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Subscribe to this list via RSS Blog posts tagged in Racial Justice

WINSTON-SALEM, N.C. – Attorneys for the American Civil Liberties Union and the Southern Coalition for Social Justice will present arguments in federal court on Monday, July 7, asking that North Carolina's voter suppression law be placed on hold for the 2014 midterm elections.

"The bottom line is that North Carolinians should be able to vote in the November election without having to navigate the obstacles imposed by this discriminatory law," said Chris Brook, legal director of the ACLU of North Carolina.

The ACLU, the ACLU of North Carolina, and the Southern Coalition for Social Justice challenged the law last August, but the case is not expected to reach trial until summer 2015. The groups filed a preliminary injunction motion in May to block key portions of the law from being in effect prior to the trial.


RALEIGH – After obtaining and analyzing thousands of documents from police departments around the country, today the American Civil Liberties Union released the report War Comes Home: The Excessive Militarization of American Policing. The ACLU focused on more than 800 SWAT raids conducted by law enforcement agencies in 20 states, including North Carolina, and on the agencies’ acquisition of military weaponry, vehicles, and equipment.

“We found that police overwhelmingly use SWAT raids not for extreme emergencies like hostage situations but to carry out such basic police work as serving warrants or searching for a small amount of drugs,” said Kara Dansky, Senior Counsel with the ACLU’s Center for Justice. ”Carried out by ten or more officers armed with assault rifles, flashbang grenades, and battering rams, these paramilitary raids disproportionately impacted people of color, sending the clear message that the families being raided are the enemy. This unnecessary violence causes property damage, injury, and death.”

The majority (79 percent) of deployments the ACLU studied were for the purpose of executing a search warrant, most commonly in drug investigations. Only 7 percent were for hostage, barricade, or active shooter scenarios. The report documents multiple tragedies caused by police carrying out needless SWAT raids, including a 26-year-old mother shot with her child in her arms and a 19-month-old baby critically injured when a flashbang grenade landed in his crib.


by Raul Pinto, Staff Attorney, ACLU-NCLF

Anyone who has ever been stopped by police officers on a state road can attest that it can be an unnerving experience.   The unsettling nature of a stop can be exacerbated if the driver believes that the officer’s biases played a role in the officer’s decision-making process.  Racial biases, conscious or unconscious, can be the most damaging because they create a perception that people are treated differently in the eyes of the law in violation of their civil rights.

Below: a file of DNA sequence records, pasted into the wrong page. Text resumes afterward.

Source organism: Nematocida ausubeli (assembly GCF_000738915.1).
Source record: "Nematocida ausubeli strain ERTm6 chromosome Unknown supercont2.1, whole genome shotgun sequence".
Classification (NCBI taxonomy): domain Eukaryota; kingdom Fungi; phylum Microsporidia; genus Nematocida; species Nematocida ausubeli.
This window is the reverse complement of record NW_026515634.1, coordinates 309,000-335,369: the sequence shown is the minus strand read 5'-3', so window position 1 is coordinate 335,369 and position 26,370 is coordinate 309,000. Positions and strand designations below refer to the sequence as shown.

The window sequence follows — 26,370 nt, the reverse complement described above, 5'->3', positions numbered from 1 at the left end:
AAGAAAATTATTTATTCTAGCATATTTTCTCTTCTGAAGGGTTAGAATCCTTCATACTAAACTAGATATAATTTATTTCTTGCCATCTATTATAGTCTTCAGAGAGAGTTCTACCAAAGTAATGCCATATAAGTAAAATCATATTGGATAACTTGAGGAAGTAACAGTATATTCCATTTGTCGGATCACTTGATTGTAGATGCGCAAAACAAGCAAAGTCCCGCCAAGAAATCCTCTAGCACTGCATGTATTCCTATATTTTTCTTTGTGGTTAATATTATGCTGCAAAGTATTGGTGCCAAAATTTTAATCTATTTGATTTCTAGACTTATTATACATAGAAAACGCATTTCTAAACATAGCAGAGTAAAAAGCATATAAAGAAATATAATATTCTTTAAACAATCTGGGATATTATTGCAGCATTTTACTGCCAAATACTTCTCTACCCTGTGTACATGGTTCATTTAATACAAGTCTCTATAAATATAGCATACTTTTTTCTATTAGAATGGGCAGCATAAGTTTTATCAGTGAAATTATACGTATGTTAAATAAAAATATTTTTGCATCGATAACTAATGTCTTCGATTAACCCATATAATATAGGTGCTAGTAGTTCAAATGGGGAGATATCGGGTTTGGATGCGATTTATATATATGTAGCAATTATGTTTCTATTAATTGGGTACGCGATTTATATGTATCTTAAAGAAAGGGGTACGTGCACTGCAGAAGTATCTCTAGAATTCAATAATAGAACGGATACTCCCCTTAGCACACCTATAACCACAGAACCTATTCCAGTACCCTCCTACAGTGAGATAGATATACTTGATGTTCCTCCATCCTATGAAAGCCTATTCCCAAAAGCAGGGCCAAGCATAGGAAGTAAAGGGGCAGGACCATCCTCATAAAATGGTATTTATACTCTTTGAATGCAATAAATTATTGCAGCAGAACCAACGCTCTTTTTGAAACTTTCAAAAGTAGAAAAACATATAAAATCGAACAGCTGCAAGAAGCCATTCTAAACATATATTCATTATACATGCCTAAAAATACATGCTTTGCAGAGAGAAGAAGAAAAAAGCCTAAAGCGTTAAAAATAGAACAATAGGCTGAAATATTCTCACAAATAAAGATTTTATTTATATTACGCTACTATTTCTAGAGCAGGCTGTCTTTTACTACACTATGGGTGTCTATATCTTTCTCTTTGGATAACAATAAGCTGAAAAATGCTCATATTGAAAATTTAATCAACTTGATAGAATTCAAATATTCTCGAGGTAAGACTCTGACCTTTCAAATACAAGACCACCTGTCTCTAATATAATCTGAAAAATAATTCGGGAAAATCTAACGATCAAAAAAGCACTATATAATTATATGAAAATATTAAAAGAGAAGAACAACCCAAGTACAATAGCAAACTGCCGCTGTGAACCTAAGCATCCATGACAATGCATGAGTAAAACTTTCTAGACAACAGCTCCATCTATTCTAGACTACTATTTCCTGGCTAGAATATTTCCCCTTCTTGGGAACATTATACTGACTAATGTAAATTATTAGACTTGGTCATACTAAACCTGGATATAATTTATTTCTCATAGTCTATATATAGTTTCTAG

The term “racially biased policing” was coined to cover overt discriminatory treatment of minorities, as well as subconscious biases that may affect police decision-making.  In 1999, North Carolina was at the forefront of recording data to prove or disprove whether minorities are stopped and searched at disproportionate rates by enacting a law requiring police to record demographic information about detained drivers.  Other states also adopted data collection as a tool to diagnose whether racially biased policing is a problem in their communities.  However, in North Carolina, recent analysis of the data collected as a result of the law gives cause for concern.


RALEIGH – The U.S. Department of Justice yesterday filed a motion for summary judgment in its civil rights lawsuit against the Alamance County Sheriff’s Office (ASCO) in which it asks a federal court to rule quickly in order to stop “ACSO’s unlawful discrimination” against Latino residents.

The motion for summary judgment expounds on the Justice Department’s previous claims that ACSO, under the direction of Sheriff Terry Johnson, fosters a culture of anti-Latino bias among its deputies, including alleged use of racial slurs, disproportionate traffic stops and arrests, and examples including “an ACSO captain sending his subordinates a video game premised on shooting Mexican children, pregnant women, and other ‘wetbacks.’”

“The abhorrent and unconstitutional practices outlined in this motion should not be tolerated in our state and cannot be allowed to continue,” said Raul Pinto, staff attorney for the American Civil Liberties Union of North Carolina (ACLU-NC) Legal Foundation. “After receiving similar complaints about the Alamance County Sheriff’s Office for years, we continue to urge Sheriff Johnson and his department to immediately cease their discriminatory practices and comply with the U.S. Justice Department’s requests at once. All residents of Alamance County deserve fair and equal treatment from their law enforcement officers.”